If remittances are the major benefits of migration from the point of view of the source countries, the loss of human resources—particularly highly skilled people—is the most serious cost. The market for advanced skills has become truly a global market, and the most dynamic industrial economies are admitting—sometimes even recruiting—significant proportions of the highly trained professionals from poor countries. The Economist in a September 2002 article about emigration assembled the following random snapshots of the brain drain:
Ironically, emigrants from countries in which a very small proportion of people gain tertiary education are not only better educated than their compatriots, but also tend to be much more highly skilled than the people of their destination countries.
The loss of skilled people imposes several different kinds of costs on their countries of origin. The most obvious is perhaps the cost of the education itself, which in almost all cases has been heavily subsidized by the state. The emigration of the educated thus represents a transfer from the poor country to the rich.
There are also fiscal costs associated with the brain drain, in that the country of origin loses the tax revenue that these potential high-earners would have paid into the national coffers.
The net developmental losses of the brain drain are more difficult to estimate. Losses of highly skilled professionals may, in the extreme case—in which dire economic mismanagement, conflict, poor working conditions, and low levels of reward conspire with opportunities abroad—cripple entire institutions and sectors of an economy. The developmental impact of the brain drain is most severe in source countries with weak human resource bases, where educational systems are not capable of replacing those who emigrate. A "musical chairs" game of replacement migration from other countries is thus set in motion.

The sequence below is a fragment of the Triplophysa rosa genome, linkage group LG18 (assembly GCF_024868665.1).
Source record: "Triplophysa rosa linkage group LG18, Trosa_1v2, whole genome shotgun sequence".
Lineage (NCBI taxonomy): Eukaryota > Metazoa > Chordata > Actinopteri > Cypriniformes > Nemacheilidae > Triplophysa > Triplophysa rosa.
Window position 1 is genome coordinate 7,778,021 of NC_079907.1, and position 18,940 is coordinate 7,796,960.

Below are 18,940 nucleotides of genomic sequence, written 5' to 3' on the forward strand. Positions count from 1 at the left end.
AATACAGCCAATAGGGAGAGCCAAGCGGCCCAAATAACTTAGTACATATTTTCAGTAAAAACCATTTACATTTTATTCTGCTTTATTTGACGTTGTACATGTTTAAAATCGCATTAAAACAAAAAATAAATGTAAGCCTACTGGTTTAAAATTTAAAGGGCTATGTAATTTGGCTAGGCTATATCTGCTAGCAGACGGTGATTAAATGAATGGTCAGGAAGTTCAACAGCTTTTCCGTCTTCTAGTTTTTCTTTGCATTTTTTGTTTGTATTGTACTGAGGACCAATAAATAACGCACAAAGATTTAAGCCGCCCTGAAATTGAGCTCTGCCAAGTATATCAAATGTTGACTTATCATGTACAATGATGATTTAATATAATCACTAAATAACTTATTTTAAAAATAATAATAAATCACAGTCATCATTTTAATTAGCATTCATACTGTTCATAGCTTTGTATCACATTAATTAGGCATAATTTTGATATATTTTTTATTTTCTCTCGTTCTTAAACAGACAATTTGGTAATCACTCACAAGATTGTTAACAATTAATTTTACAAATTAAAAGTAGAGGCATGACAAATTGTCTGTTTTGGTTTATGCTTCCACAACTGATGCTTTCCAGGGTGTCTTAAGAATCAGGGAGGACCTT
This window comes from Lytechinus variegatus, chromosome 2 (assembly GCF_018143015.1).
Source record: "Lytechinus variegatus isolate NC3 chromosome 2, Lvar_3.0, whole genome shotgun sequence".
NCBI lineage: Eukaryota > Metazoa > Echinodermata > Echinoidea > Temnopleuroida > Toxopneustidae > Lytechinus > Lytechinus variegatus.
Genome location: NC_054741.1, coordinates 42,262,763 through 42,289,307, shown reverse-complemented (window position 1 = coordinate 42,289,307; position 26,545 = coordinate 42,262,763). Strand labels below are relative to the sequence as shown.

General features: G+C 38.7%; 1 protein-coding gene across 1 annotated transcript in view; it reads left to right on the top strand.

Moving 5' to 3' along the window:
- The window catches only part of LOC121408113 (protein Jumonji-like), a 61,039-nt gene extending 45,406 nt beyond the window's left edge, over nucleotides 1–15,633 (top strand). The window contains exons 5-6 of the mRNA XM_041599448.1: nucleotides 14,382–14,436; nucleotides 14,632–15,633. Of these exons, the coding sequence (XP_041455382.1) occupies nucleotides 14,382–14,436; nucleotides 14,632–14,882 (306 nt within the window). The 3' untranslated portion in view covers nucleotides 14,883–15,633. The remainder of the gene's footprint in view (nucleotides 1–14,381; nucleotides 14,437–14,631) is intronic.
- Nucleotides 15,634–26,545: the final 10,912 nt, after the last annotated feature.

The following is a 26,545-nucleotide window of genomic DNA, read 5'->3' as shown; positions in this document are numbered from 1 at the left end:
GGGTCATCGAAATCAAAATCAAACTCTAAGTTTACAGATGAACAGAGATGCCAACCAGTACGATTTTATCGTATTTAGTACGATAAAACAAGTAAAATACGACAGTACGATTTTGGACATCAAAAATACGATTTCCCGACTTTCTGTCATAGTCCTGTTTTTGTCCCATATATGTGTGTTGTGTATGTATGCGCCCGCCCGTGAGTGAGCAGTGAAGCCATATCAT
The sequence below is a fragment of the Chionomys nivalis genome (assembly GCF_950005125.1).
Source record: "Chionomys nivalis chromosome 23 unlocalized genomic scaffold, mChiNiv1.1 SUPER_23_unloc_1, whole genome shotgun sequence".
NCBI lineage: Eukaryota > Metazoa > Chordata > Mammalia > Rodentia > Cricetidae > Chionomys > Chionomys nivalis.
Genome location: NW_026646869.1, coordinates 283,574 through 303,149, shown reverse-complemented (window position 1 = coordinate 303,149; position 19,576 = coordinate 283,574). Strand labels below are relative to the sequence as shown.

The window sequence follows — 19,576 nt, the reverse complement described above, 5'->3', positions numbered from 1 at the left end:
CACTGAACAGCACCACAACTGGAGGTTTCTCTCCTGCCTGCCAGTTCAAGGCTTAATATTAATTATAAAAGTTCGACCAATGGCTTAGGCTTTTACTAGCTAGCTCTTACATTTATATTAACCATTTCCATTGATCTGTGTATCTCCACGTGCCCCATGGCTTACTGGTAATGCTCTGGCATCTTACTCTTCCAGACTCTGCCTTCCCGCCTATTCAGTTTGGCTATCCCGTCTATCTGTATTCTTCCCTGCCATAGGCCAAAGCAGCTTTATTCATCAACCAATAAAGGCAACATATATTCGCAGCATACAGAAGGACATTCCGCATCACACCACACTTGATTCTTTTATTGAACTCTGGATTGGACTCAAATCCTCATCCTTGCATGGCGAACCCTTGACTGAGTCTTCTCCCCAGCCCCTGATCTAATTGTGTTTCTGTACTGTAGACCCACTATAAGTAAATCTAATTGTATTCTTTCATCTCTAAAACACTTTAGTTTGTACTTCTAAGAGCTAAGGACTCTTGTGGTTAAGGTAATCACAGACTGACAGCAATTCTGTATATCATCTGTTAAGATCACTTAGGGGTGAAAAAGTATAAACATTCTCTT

Sub-Saharan African countries such as Zambia, Liberia, or Zimbabwe represent an extreme. For countries in crisis, the brain drain is only one manifestation of a more general problem of an economy in free-fall. Many other countries that are seeing high levels of skilled immigration are beginning to think in terms of labor—and even skills—export as a comparative advantage, and to think of ways to maximize its benefits.
Trying to net out the benefits of remittances and the costs of the brain drain is seen by a growing body of analysis as too limited a framework for assessing the impact of migration on development. Other kinds of financial flows may have more concentrated developmental impact than remittances, which, as we have seen, are used primarily for current consumption.
Foreign direct investment from emigrants back to their countries of origin has tremendous potential, and is already important for some countries.
Tourism from immigrant communities to the "old country" is a major earner for countries from Ireland to Vietnam.
Philanthropy by "home town associations" (Mexico) or "returnee associations" (Jamaica), charitable foundations (Egypt) or by individual expatriates provides significant resources for community development at the local level.
Fundraising for political candidates or causes targets diaspora communities.